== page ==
Does Django Require a Web Server?


Scott Campbell

Does Django Require a Web Server?

When it comes to developing web applications using Django, one common question that arises is whether Django requires a web server. In short, the answer is yes, Django does require a web server to run and serve the web application to users.

What is Django?

Django is a powerful Python framework that simplifies the process of building web applications. It follows the Model-View-Controller (MVC) architectural pattern and encourages the use of reusable components, making it an ideal choice for developers looking to create scalable and maintainable web applications.

Why Do We Need a Web Server?

A web server is responsible for handling HTTP requests from clients and serving static or dynamic content in response. In the context of Django, the web server acts as an intermediary between the client’s browser and the Django application.

Static Files

Django provides support for serving static files such as CSS stylesheets, JavaScript files, and images. These files are typically stored in a directory called ‘static’ within the project structure. When a request for a static file is received, the web server serves it directly without involving Django.

Dynamic Content

While static files can be served directly by the web server, dynamic content requires processing by Django’s Python code. This includes rendering templates with data from databases or APIs, handling user authentication, form submissions, etc.

Selecting a Web Server for Django

Django itself doesn’t come bundled with a built-in production-ready web server. However, during development, Django provides its own lightweight development server that can be used for testing purposes.


Gunicorn (Green Unicorn) is a popular choice for deploying Django applications in production. It is a pre-fork worker model based HTTP server that can handle multiple concurrent requests efficiently.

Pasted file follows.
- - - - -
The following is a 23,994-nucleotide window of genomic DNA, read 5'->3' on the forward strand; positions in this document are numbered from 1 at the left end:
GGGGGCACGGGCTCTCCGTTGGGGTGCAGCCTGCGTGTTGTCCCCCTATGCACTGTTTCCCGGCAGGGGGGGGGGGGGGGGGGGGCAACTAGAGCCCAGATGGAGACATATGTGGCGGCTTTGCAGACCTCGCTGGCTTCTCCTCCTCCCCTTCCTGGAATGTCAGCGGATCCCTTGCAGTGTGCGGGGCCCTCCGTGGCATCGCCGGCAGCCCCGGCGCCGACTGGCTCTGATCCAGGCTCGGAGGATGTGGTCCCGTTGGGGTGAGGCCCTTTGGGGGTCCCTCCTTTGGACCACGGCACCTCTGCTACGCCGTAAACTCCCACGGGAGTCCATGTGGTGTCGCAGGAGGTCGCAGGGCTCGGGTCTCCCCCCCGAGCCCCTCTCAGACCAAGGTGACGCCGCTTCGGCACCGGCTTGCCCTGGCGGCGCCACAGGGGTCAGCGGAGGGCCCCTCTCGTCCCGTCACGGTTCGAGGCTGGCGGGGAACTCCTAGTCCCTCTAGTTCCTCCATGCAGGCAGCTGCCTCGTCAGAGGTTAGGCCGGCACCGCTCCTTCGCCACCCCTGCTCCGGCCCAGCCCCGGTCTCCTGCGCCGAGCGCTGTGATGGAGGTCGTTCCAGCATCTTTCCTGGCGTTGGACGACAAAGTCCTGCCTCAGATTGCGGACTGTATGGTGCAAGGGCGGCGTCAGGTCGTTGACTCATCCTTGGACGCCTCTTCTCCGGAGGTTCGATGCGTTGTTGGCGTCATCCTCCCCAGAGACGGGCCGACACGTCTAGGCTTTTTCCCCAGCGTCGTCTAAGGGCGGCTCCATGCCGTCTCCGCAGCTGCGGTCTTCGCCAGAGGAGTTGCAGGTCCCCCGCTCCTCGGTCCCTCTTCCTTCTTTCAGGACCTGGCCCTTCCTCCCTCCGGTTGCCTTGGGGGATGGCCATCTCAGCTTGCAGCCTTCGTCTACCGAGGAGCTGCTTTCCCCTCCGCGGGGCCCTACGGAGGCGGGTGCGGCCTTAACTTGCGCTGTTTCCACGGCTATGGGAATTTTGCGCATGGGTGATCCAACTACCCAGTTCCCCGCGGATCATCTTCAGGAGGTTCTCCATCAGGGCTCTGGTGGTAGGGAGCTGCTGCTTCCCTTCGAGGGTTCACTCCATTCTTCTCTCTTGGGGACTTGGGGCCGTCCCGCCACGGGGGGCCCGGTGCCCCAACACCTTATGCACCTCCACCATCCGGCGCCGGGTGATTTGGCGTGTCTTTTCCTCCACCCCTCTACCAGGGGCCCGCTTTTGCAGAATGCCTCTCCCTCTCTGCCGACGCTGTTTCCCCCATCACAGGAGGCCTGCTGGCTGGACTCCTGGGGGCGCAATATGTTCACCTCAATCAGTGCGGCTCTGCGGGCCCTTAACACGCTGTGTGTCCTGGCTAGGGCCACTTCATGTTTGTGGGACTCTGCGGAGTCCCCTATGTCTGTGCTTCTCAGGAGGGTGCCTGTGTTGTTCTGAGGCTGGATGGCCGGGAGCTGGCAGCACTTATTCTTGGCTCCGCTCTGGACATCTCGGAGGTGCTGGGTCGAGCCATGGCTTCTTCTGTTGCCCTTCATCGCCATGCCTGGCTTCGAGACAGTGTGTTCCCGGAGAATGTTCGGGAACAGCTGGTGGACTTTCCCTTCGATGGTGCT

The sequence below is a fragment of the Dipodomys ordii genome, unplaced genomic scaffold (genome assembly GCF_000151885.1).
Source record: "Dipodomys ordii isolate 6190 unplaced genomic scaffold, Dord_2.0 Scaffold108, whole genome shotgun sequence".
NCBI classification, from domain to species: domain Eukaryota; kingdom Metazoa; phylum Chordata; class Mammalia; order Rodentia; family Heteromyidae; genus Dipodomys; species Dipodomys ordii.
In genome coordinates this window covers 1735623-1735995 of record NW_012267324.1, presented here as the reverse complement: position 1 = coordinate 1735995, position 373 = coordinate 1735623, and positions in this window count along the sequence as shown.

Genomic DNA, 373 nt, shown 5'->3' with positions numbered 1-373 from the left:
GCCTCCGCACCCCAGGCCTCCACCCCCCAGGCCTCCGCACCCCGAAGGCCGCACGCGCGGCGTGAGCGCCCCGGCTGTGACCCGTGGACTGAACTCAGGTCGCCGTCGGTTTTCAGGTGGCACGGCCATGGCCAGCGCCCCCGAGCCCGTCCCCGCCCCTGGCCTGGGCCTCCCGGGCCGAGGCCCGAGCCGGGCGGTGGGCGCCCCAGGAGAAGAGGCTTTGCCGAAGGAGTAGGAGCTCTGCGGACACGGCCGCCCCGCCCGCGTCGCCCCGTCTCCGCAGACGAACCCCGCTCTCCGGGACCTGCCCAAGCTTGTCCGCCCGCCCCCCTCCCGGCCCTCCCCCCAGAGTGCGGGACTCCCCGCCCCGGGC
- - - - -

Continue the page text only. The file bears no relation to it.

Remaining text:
uWSGI is another commonly used web server to deploy Django applications. It supports various protocols and interfaces, making it flexible for different deployment scenarios. uWSGI can also be used as an application server behind a reverse proxy like Nginx.

The Role of Web Server vs. Application Server

It’s important to note that the web server and the application server are two distinct components in the deployment architecture of a Django application.

  • The web server: Handles incoming HTTP requests, serves static files, and forwards dynamic requests to the application server.
  • The application server: Executes the Django application code, processes dynamic requests, interacts with databases or external APIs, and generates responses to be sent back to the web server.

This separation of responsibilities allows for better scalability and flexibility in deploying Django applications.


In summary, while Django does require a web server to serve its web applications, it doesn’t come with a built-in production-ready solution. Developers have the flexibility to choose from various options like Gunicorn or uWSGI based on their specific deployment needs. Understanding the role of both the web server and application server is crucial for effectively deploying and scaling Django applications.

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